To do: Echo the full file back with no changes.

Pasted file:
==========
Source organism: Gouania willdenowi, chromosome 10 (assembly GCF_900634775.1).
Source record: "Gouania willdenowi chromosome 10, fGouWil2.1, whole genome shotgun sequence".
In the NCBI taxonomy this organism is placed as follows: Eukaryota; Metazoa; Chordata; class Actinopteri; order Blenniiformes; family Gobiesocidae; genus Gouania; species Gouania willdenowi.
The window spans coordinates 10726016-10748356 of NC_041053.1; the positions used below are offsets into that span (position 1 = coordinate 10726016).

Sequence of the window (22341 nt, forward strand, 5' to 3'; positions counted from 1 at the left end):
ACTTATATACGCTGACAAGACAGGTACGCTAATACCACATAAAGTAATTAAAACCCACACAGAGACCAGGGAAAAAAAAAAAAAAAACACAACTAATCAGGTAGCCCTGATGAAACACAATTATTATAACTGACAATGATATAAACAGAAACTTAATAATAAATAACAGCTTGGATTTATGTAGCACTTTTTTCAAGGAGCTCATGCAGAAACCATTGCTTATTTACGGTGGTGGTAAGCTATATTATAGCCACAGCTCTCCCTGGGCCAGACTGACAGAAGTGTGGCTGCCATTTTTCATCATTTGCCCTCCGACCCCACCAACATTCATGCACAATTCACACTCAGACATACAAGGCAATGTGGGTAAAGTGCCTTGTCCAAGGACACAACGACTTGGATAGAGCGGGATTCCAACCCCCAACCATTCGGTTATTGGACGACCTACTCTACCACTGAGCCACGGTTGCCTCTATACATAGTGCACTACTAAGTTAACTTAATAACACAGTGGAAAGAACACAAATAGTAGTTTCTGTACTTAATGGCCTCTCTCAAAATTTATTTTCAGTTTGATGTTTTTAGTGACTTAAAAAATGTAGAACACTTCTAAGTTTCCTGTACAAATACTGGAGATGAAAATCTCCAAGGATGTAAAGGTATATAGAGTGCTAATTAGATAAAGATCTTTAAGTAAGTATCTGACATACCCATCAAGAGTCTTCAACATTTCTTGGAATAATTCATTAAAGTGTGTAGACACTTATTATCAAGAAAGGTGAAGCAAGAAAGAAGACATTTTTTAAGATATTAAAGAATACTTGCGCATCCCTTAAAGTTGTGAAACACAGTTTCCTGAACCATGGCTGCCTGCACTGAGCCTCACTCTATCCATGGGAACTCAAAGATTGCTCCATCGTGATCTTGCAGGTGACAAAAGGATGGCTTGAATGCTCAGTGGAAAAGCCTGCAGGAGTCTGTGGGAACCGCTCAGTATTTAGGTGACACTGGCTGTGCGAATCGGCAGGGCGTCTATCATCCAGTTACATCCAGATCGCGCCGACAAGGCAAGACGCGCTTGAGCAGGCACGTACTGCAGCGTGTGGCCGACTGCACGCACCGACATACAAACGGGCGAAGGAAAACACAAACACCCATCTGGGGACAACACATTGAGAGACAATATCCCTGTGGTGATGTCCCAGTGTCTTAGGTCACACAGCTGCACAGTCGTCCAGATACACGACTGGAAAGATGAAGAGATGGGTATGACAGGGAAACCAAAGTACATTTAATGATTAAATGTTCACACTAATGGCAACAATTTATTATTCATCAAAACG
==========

Source organism: Gouania willdenowi, chromosome 10 (assembly GCF_900634775.1).
Source record: "Gouania willdenowi chromosome 10, fGouWil2.1, whole genome shotgun sequence".
In the NCBI taxonomy this organism is placed as follows: Eukaryota; Metazoa; Chordata; class Actinopteri; order Blenniiformes; family Gobiesocidae; genus Gouania; species Gouania willdenowi.
The window spans coordinates 10726016-10748356 of NC_041053.1; the positions used below are offsets into that span (position 1 = coordinate 10726016).

Sequence of the window (22341 nt, forward strand, 5' to 3'; positions counted from 1 at the left end):
ACTTATATACGCTGACAAGACAGGTACGCTAATACCACATAAAGTAATTAAAACCCACACAGAGACCAGGGAAAAAAAAAAAAAAAACACAACTAATCAGGTAGCCCTGATGAAACACAATTATTATAACTGACAATGATATAAACAGAAACTTAATAATAAATAACAGCTTGGATTTATGTAGCACTTTTTTCAAGGAGCTCATGCAGAAACCATTGCTTATTTACGGTGGTGGTAAGCTATATTATAGCCACAGCTCTCCCTGGGCCAGACTGACAGAAGTGTGGCTGCCATTTTTCATCATTTGCCCTCCGACCCCACCAACATTCATGCACAATTCACACTCAGACATACAAGGCAATGTGGGTAAAGTGCCTTGTCCAAGGACACAACGACTTGGATAGAGCGGGATTCCAACCCCCAACCATTCGGTTATTGGACGACCTACTCTACCACTGAGCCACGGTTGCCTCTATACATAGTGCACTACTAAGTTAACTTAATAACACAGTGGAAAGAACACAAATAGTAGTTTCTGTACTTAATGGCCTCTCTCAAAATTTATTTTCAGTTTGATGTTTTTAGTGACTTAAAAAATGTAGAACACTTCTAAGTTTCCTGTACAAATACTGGAGATGAAAATCTCCAAGGATGTAAAGGTATATAGAGTGCTAATTAGATAAAGATCTTTAAGTAAGTATCTGACATACCCATCAAGAGTCTTCAACATTTCTTGGAATAATTCATTAAAGTGTGTAGACACTTATTATCAAGAAAGGTGAAGCAAGAAAGAAGACATTTTTTAAGATATTAAAGAATACTTGCGCATCCCTTAAAGTTGTGAAACACAGTTTCCTGAACCATGGCTGCCTGCACTGAGCCTCACTCTATCCATGGGAACTCAAAGATTGCTCCATCGTGATCTTGCAGGTGACAAAAGGATGGCTTGAATGCTCAGTGGAAAAGCCTGCAGGAGTCTGTGGGAACCGCTCAGTATTTAGGTGACACTGGCTGTGCGAATCGGCAGGGCGTCTATCATCCAGTTACATCCAGATCGCGCCGACAAGGCAAGACGCGCTTGAGCAGGCACGTACTGCAGCGTGTGGCCGACTGCACGCACCGACATACAAACGGGCGAAGGAAAACACAAACACCCATCTGGGGACAACACATTGAGAGACAATATCCCTGTGGTGATGTCCCAGTGTCTTAGGTCACACAGCTGCACAGTCGTCCAGATACACGACTGGAAAGATGAAGAGATGGGTATGACAGGGAAACCAAAGTACATTTAATGATTAAATGTTCACACTAATGGCAACAATTTATTATTCATCAAAACG